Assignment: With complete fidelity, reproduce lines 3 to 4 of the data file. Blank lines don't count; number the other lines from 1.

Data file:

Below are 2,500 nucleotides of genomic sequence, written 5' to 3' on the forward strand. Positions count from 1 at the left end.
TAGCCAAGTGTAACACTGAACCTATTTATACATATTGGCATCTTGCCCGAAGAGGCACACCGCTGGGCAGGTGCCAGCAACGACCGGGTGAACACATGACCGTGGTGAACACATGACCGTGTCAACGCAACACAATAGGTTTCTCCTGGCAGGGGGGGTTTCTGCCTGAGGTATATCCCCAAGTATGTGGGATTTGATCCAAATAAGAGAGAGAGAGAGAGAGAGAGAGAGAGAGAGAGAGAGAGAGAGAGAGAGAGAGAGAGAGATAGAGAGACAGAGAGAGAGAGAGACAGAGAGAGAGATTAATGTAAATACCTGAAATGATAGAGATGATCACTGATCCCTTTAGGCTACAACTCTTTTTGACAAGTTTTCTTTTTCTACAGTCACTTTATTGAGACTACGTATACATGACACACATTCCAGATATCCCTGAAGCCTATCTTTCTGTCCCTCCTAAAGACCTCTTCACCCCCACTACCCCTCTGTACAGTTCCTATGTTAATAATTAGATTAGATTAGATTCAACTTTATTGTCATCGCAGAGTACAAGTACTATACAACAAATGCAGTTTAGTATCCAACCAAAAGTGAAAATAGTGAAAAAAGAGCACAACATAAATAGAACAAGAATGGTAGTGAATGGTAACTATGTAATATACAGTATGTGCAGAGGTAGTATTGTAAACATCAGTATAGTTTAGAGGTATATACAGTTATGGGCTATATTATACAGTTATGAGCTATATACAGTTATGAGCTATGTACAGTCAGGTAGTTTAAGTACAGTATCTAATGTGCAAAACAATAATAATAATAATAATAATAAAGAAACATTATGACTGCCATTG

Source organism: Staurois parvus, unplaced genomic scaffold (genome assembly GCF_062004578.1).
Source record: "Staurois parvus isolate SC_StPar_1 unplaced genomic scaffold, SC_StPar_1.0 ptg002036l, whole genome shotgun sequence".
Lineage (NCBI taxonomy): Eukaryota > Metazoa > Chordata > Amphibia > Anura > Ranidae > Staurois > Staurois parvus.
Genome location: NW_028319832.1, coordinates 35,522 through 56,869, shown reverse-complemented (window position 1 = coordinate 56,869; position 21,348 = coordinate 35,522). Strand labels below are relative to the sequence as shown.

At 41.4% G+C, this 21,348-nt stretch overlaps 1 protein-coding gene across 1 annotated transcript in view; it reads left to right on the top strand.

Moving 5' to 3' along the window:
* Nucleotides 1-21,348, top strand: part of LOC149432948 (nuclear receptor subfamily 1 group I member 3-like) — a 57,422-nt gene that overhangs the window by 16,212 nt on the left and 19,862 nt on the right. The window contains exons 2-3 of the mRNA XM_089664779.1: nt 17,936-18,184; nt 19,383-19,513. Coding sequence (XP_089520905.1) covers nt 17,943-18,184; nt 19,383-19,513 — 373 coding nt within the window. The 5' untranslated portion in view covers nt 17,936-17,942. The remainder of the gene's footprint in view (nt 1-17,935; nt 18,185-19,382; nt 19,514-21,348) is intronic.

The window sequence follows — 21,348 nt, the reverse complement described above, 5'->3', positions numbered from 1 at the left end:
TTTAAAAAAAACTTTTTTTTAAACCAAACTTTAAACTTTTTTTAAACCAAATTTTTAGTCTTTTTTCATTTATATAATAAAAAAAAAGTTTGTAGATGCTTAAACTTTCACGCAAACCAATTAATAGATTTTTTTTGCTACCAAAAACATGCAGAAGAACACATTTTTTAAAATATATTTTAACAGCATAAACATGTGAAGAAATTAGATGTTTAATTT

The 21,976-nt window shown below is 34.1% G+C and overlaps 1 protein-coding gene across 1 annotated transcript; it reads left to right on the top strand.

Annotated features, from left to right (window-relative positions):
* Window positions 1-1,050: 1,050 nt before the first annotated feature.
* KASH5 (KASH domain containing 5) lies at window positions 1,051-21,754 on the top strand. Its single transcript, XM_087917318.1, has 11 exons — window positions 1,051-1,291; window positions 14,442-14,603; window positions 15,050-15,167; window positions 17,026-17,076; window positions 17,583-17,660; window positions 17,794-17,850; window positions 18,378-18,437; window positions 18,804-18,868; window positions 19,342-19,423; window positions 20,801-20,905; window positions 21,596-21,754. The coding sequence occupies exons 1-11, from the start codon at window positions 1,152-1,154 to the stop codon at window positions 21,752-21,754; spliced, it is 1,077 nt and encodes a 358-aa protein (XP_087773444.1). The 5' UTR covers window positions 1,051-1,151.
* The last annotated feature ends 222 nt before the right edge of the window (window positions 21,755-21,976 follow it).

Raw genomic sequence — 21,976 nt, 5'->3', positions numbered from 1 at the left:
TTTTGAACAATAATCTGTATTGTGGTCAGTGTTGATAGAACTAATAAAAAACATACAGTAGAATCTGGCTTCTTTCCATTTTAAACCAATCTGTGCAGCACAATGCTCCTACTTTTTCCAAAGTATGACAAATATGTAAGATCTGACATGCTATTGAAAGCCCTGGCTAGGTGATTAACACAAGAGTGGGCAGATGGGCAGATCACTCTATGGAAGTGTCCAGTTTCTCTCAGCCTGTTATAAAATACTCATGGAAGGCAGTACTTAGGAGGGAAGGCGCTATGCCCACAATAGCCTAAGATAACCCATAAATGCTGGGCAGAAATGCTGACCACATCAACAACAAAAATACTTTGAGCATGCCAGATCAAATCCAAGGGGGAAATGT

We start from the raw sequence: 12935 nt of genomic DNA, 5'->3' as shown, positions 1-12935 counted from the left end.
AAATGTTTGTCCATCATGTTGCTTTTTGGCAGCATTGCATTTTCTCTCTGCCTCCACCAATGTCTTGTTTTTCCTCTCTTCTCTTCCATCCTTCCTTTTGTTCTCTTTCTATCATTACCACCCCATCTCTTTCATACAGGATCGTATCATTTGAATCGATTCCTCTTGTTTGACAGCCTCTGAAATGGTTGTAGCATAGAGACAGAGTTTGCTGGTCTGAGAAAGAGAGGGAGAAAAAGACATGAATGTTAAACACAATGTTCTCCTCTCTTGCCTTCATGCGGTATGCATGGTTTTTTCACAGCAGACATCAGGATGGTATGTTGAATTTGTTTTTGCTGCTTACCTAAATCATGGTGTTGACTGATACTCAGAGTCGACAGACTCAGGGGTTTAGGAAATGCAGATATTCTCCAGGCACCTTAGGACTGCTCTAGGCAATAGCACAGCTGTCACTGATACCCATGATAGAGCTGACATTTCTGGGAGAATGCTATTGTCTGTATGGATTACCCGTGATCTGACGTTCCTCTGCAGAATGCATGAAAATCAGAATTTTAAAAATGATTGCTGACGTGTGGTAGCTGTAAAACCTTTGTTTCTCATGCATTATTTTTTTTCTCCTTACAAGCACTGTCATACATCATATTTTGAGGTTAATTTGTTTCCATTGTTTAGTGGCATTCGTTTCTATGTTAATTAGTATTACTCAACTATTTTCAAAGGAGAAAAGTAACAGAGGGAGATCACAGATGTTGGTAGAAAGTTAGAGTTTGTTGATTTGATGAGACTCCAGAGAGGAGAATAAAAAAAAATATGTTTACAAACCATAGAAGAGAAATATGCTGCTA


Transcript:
Source organism: Staurois parvus, unplaced genomic scaffold (genome assembly GCF_062004578.1).
Source record: "Staurois parvus isolate SC_StPar_1 unplaced genomic scaffold, SC_StPar_1.0 ptg002036l, whole genome shotgun sequence".